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Help is on the way! New antibiotic brightens the horizon.

  • October 17, 2012
  • RPh on the Go

Help is on the way! New antibiotic brightens the horizon.

Right on the heels of last month’s wonderful news of the unbeatable form of gonorrhea being called the “super clap,” new hope has brightened the horizon. In the October 2 issue of the Journal of the American Society for Microbiology, mBio®, researchers from the UCLA Medical Center and David Geffen School of Medicine reported a new weapon against bacterial infection.

How it works

The new treatment works differently from traditional antibiotics. Instead of killing bacteria, this antibiotic renders the bacteria incapable of causing inflammation, effectively disarming the process.

“Traditionally, people have tried to find antibiotics that rapidly kill bacteria. But we found a new class of antibiotics which has no ability to kill Acinetobacter that can still protect, not by killing the bug, but by completely preventing it from turning on host inflammation,” said Brad Spellberg of the UCLA Medical Center and David Geffen School of Medicine.

Specifically, the researchers introduced a molecule called LpxC-1 into infected mice, and the mice did not get sick. LpxC-1 blocked the production of endotoxins, which in turn stopped the body’s inflammatory immune response to the infection…the cause of death in patients with serious illnesses and rampant infection.

Spellberg added, “We found that strains that caused the rapidly lethal infections shed lipopolysaccharide [also called LPS or endotoxin] while growing. The more endotoxin shed, the more virulent the strain was.”  This allowed the researchers to pinpoint a new therapy goal, targeting the LPS toxins produced by the bacteria.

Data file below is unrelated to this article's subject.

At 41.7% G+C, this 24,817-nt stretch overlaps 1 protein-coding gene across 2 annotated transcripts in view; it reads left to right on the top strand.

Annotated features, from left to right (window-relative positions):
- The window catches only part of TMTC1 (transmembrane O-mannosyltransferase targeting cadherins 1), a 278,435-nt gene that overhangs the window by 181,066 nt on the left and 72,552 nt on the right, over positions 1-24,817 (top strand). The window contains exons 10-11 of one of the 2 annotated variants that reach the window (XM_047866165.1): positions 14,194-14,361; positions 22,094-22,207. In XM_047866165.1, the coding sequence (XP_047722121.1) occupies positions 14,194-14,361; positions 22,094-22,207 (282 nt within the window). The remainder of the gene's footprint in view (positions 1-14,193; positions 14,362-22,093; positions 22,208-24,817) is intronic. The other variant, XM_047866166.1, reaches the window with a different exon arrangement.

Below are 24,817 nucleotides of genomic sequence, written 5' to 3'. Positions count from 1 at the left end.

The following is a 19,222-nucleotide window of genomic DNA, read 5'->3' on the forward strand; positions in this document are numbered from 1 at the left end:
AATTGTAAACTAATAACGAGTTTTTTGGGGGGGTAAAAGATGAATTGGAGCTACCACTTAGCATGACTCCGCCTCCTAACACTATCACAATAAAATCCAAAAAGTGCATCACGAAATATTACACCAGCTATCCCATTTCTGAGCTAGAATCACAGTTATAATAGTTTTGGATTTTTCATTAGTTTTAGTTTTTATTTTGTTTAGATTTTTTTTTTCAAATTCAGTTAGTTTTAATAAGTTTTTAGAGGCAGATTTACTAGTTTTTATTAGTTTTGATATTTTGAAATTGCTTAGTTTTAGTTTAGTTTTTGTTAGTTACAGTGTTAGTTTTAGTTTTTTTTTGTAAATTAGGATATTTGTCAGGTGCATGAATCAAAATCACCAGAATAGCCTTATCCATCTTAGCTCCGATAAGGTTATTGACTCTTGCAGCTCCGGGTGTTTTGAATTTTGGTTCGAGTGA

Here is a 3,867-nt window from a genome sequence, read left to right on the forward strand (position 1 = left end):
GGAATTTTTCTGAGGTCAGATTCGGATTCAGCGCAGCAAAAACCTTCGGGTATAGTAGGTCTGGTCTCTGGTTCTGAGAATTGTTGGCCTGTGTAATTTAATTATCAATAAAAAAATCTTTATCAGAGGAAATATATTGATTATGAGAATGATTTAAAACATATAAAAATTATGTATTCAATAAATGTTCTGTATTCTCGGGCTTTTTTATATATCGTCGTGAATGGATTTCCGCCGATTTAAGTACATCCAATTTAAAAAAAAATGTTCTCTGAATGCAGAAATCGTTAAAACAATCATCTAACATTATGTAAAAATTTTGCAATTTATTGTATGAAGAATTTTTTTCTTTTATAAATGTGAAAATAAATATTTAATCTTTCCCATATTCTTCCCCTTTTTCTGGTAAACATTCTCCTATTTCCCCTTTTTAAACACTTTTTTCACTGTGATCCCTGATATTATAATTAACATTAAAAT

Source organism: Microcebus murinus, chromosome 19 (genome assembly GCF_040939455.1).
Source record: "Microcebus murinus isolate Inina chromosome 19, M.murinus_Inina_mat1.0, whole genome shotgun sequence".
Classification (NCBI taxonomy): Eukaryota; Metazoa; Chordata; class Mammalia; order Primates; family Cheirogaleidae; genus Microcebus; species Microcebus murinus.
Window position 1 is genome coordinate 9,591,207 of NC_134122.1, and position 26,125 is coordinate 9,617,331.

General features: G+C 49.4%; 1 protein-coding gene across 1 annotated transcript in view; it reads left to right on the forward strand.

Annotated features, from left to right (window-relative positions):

Acinetobacter baumannii

LpxC-1 attacks a group of bacteria known as Acinetobacter baumannii that causes a variety of infectious illnesses, including pneumonia and blood or wound infections. It may also lurk inside a patient without causing any active infections. It is unlikely to affect healthy people, and is common in hospitals, where it spreads from person-to-person, usually on contaminated surfaces.

The future is bright.

This bodes well for the future of antibiotics, which was looking bleak and scary for a while. Researchers hope that it’s a first step in a new direction to fight all kinds of bacterial infections. We could see a new generation of treatments that work in a completely different way…and do an end run around the bacteria that are becoming more resistant at an exponential rate. Let’s just hope it gets to market before the last antibiotic wall falls.


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